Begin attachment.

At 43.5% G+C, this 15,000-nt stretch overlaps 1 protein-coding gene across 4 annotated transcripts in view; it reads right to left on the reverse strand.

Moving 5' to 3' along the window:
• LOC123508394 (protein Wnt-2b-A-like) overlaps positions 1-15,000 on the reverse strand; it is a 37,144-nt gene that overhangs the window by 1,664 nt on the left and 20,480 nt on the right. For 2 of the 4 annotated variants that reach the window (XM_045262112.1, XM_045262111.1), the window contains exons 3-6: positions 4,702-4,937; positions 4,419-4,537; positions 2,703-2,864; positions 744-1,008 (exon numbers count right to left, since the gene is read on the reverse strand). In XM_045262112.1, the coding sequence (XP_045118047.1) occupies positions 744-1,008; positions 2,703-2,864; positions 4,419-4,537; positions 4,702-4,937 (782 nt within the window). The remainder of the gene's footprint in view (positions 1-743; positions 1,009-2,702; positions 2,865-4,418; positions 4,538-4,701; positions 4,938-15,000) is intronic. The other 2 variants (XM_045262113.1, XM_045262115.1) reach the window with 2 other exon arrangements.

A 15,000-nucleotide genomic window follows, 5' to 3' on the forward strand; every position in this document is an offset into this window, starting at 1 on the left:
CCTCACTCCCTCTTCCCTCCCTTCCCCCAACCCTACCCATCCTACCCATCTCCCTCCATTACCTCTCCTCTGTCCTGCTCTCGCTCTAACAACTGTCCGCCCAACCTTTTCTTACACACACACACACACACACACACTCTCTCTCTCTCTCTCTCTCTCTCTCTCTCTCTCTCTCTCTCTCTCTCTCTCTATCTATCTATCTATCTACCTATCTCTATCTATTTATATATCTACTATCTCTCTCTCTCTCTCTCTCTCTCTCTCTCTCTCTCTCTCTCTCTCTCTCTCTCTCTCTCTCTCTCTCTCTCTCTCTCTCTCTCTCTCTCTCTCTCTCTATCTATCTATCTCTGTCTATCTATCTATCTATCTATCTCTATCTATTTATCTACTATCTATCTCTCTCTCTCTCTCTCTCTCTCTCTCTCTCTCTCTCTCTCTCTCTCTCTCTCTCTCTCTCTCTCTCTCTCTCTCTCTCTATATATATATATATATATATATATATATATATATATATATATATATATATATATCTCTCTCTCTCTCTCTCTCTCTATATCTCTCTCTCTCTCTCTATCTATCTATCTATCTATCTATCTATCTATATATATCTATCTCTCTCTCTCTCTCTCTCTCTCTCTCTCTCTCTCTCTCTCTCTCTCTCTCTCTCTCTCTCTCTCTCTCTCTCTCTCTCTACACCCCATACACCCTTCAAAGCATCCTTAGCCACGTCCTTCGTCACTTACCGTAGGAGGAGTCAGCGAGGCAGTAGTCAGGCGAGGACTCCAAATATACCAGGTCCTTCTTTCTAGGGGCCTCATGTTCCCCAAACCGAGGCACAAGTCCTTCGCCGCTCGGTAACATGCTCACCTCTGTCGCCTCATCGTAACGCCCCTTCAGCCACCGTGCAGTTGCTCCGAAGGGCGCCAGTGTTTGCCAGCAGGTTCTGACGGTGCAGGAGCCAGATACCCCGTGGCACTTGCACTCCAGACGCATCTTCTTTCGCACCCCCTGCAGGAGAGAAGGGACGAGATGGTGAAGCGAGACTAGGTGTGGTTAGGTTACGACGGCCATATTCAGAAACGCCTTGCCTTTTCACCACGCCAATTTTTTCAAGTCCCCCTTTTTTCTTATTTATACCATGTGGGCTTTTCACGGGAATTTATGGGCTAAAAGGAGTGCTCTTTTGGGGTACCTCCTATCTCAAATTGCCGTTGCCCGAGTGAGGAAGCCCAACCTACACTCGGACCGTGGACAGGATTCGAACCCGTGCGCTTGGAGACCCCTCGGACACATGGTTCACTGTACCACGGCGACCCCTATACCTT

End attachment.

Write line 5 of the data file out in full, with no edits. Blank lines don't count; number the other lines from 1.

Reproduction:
CCTCACTCCCTCTTCCCTCCCTTCCCCCAACCCTACCCATCCTACCCATCTCCCTCCATTACCTCTCCTCTGTCCTGCTCTCGCTCTAACAACTGTCCGCCCAACCTTTTCTTACACACACACACACACACACACACTCTCTCTCTCTCTCTCTCTCTCTCTCTCTCTCTCTCTCTCTCTCTCTCTCTCTATCTATCTATCTATCTACCTATCTCTATCTATTTATATATCTACTATCTCTCTCTCTCTCTCTCTCTCTCTCTCTCTCTCTCTCTCTCTCTCTCTCTCTCTCTCTCTCTCTCTCTCTCTCTCTCTCTCTCTCTCTCTCTCTCTCTATCTATCTATCTCTGTCTATCTATCTATCTATCTATCTCTATCTATTTATCTACTATCTATCTCTCTCTCTCTCTCTCTCTCTCTCTCTCTCTCTCTCTCTCTCTCTCTCTCTCTCTCTCTCTCTCTCTCTCTCTCTCTCTATATATATATATATATATATATATATATATATATATATATATATATATATATATCTCTCTCTCTCTCTCTCTCTCTATATCTCTCTCTCTCTCTCTATCTATCTATCTATCTATCTATCTATCTATATATATCTATCTCTCTCTCTCTCTCTCTCTCTCTCTCTCTCTCTCTCTCTCTCTCTCTCTCTCTCTCTCTCTCTCTCTCTCTCTCTCTCTACACCCCATACACCCTTCAAAGCATCCTTAGCCACGTCCTTCGTCACTTACCGTAGGAGGAGTCAGCGAGGCAGTAGTCAGGCGAGGACTCCAAATATACCAGGTCCTTCTTTCTAGGGGCCTCATGTTCCCCAAACCGAGGCACAAGTCCTTCGCCGCTCGGTAACATGCTCACCTCTGTCGCCTCATCGTAACGCCCCTTCAGCCACCGTGCAGTTGCTCCGAAGGGCGCCAGTGTTTGCCAGCAGGTTCTGACGGTGCAGGAGCCAGATACCCCGTGGCACTTGCACTCCAGACGCATCTTCTTTCGCACCCCCTGCAGGAGAGAAGGGACGAGATGGTGAAGCGAGACTAGGTGTGGTTAGGTTACGACGGCCATATTCAGAAACGCCTTGCCTTTTCACCACGCCAATTTTTTCAAGTCCCCCTTTTTTCTTATTTATACCATGTGGGCTTTTCACGGGAATTTATGGGCTAAAAGGAGTGCTCTTTTGGGGTACCTCCTATCTCAAATTGCCGTTGCCCGAGTGAGGAAGCCCAACCTACACTCGGACCGTGGACAGGATTCGAACCCGTGCGCTTGGAGACCCCTCGGACACATGGTTCACTGTACCACGGCGACCCCTATACCTT